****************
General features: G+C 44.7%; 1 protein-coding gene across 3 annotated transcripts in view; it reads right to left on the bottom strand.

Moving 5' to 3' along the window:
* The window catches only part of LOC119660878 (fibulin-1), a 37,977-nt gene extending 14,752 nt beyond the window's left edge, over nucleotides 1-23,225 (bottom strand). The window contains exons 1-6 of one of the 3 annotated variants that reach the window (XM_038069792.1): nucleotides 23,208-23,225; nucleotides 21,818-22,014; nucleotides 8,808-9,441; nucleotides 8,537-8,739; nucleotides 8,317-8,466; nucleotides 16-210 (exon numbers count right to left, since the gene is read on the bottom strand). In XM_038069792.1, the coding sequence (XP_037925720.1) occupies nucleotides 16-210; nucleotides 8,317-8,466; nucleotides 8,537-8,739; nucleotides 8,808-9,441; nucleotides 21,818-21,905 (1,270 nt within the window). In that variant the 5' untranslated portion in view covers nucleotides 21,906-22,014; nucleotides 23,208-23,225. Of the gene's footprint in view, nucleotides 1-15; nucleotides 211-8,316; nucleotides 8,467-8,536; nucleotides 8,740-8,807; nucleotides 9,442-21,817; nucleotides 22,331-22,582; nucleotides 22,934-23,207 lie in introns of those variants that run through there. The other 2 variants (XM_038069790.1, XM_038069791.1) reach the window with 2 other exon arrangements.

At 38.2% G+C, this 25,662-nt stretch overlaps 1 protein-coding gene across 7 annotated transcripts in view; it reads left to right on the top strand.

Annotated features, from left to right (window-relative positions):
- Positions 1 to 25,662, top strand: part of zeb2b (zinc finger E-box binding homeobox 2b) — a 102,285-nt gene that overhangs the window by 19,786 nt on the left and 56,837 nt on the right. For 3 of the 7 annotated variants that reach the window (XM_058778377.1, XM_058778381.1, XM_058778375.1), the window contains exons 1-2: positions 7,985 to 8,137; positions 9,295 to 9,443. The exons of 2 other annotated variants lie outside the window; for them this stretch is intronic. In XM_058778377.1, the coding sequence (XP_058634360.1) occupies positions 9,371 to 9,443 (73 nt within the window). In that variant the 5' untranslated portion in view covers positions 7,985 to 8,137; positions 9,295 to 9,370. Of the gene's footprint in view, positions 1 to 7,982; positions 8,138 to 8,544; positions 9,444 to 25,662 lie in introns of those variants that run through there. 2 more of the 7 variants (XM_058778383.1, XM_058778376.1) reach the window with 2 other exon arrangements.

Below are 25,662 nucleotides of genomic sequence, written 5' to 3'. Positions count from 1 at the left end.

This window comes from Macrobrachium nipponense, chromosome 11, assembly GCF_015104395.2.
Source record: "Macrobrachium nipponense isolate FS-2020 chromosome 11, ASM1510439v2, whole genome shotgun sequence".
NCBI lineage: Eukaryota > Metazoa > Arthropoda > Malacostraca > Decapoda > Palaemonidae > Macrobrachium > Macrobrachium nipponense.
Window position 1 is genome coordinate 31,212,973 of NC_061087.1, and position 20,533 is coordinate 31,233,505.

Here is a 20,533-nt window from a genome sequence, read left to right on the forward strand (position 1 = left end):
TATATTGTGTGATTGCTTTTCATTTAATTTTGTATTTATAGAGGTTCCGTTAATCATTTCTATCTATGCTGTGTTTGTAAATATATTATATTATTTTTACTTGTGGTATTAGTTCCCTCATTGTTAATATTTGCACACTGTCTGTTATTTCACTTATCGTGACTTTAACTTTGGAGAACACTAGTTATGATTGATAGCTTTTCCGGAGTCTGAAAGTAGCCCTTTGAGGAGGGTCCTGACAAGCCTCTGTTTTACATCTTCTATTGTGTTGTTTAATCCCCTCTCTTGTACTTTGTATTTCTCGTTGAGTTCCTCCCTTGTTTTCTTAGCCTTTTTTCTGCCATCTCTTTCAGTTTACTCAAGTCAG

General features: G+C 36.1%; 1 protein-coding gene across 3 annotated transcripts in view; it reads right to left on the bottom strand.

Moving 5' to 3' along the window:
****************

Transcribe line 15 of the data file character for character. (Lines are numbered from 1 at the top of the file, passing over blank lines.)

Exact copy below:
Moving 5' to 3' along the window: